A decision of the Federal Labour Court of 25 May 2016 (5 AZR 135/16) involved a dispute as to whether vacation pay and Christmas bonuses or extra pay for overtime or work at night, on Sundays and on holidays can be counted towards the minimum wage called for under the Minimum Wage Act (Mindestlohngesetz – MiLoG.)
In the case at issue, the plaintiff’s employment contract called for special pay premiums as well as a vacation bonus in the amount of 50% of a month’s salary and a Christmas bonus in the same amount in addition to her basic wage (< € 8.50). According to her employment contract, the vacation bonus was to be paid in May and the Christmas bonus in November. In December of 2014, i.e., shortly before the Minimum Wage Act went into effect, the defendant entered into a works agreement with the works council that called for payment of both the vacation and Christmas bonuses in 12 monthly instalments.
The plaintiff then argued that her monthly salary, annual bonuses and the pay premiums called for under the agreements covering her employment should be based on the legal minimum wage in the amount of a gross hourly wage of € 8.50. The Higher Labour Court essentially rejected the appeal, but did find that the plaintiff was entitled to a shift differential in the amount of a gross € 0.80 per hour for night work.
The plaintiff’s appeal was unsuccessful. According to the decision of the Federal Labour Court, the plaintiff was not entitled to an increase in her monthly salary, annual bonuses and pay premiums. The court ruled that the plaintiff’s employer had to pay the minimum wage for every hour actually worked and in fact satisfied this requirement by paying the amount called for in agreements covering the employment relationship in consideration for work performed. This does not apply to payments that the employer makes independently of work performed by the employee or to payments based on a specific legal requirement such as, for example, that contained in § 6(5) of the Working Hours Act (Arbeitszeitgesetz – ArbZG). For that reason, the shift differential for night work does not count towards the minimum wage. The unconditional and irrevocable payment of one-twelfth of the monthly wages each month qualifies as consideration for the purposes of compliance with the minimum wage requirement.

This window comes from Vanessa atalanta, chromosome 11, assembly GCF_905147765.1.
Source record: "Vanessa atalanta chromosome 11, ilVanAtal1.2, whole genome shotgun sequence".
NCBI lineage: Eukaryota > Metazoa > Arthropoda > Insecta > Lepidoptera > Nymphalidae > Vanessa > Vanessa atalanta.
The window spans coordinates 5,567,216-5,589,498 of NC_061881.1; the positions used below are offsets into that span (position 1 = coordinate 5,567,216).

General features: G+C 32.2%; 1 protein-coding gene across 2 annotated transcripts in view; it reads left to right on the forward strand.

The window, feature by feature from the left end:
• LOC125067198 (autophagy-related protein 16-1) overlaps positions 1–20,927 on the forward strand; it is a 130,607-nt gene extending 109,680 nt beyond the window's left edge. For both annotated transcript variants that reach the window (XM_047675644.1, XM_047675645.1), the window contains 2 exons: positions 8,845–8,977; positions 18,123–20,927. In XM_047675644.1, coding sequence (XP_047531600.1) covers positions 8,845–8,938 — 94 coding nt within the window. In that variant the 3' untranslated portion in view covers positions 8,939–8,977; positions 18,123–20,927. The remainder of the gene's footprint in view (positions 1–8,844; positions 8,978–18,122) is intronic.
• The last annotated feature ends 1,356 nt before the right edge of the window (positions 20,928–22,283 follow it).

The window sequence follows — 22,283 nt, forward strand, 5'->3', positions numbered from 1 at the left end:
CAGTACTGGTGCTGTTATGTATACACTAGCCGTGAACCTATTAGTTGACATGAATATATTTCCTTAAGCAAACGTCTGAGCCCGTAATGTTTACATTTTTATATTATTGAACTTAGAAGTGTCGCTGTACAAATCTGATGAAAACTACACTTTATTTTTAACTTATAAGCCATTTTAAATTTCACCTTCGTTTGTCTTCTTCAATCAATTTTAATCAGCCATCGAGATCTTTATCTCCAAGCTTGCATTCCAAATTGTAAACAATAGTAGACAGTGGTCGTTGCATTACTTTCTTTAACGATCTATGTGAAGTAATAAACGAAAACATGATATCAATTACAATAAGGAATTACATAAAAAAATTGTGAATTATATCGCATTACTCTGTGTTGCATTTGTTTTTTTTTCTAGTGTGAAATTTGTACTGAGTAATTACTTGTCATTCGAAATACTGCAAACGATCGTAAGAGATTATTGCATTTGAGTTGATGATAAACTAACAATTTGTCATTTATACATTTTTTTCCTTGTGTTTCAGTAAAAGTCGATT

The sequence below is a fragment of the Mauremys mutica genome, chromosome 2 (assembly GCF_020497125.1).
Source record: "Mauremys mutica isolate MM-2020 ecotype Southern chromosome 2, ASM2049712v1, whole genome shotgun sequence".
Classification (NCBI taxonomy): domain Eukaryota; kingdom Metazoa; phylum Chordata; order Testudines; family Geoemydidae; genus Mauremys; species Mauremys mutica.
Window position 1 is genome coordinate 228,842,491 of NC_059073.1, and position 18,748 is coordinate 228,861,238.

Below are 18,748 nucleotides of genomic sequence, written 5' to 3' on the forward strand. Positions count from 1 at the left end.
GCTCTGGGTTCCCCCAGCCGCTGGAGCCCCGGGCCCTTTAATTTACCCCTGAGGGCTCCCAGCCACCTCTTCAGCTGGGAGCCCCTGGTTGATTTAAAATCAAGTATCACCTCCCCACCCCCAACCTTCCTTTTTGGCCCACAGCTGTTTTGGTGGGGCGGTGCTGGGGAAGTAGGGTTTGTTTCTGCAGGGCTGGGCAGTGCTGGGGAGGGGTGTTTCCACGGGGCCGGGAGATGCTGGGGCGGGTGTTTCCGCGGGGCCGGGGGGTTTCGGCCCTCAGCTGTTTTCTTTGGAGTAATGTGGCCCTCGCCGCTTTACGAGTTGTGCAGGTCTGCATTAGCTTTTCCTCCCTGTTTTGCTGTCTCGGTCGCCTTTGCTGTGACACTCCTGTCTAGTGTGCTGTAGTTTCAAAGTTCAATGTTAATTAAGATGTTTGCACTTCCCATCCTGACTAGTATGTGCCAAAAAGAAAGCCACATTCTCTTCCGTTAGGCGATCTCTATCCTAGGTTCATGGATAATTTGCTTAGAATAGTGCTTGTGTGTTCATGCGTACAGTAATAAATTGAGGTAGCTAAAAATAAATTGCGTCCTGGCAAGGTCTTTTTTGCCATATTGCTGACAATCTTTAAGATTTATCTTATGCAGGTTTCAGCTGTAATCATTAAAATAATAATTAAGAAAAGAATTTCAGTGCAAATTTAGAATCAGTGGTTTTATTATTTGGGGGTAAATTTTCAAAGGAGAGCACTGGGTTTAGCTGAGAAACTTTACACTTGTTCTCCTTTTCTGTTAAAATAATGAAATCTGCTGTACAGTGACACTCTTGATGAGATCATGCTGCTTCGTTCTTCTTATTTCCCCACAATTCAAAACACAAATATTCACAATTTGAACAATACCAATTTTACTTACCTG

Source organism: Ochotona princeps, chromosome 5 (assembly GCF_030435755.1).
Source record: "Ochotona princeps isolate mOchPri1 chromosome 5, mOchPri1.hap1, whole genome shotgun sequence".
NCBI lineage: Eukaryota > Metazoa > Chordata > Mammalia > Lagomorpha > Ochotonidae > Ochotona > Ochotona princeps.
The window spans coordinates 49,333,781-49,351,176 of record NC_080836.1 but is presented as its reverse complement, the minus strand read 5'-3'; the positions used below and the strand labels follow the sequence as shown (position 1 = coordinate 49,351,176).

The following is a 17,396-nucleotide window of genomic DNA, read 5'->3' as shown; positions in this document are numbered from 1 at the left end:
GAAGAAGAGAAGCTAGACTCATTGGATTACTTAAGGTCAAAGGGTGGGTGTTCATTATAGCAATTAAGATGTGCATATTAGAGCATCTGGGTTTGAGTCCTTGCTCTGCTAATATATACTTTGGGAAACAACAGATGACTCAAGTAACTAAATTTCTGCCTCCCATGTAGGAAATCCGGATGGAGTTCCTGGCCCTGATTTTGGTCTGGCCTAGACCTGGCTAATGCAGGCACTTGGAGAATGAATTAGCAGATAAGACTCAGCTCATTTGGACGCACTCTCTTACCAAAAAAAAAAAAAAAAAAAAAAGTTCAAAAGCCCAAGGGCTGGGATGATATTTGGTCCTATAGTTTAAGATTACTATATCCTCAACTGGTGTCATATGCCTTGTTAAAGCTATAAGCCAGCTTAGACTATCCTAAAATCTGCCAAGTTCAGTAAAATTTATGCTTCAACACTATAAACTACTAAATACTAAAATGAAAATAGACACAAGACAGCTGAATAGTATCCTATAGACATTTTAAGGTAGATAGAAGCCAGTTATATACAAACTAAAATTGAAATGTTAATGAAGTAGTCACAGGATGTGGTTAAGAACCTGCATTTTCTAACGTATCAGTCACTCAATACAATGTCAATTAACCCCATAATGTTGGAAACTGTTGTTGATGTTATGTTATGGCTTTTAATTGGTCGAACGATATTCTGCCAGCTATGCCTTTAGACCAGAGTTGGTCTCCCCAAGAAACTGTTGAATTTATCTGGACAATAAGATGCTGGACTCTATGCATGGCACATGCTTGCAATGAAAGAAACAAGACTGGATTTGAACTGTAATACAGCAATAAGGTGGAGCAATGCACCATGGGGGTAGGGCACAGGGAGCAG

Implications for practice
The Federal Labour Court’s decision for the most part supports the argument to the effect that components of compensation other than the actual wages also count as wages for the purposes of compliance with minimum wage legislation. In particular, the judgment confirmed that vacation and Christmas bonuses that are paid unconditionally and irrevocably are the equivalent of wages for such purposes. This applies in any case if payment takes place within the period specified in § 2(1) of the Minimum Wage Act (Mindestlohngesetz – MiLoG), i.e., at the very latest on the final business day of the month following the month during which the corresponding work was performed. The Federal Labour Court confirmed that premium pay for overtime or work performed on Sundays and holidays counts as part of wages for the purpose of compliance with minimum wage requirements. Shift differentials for night work represent the sole exception to the provision contained in § 6(5) of the Working Hours Act.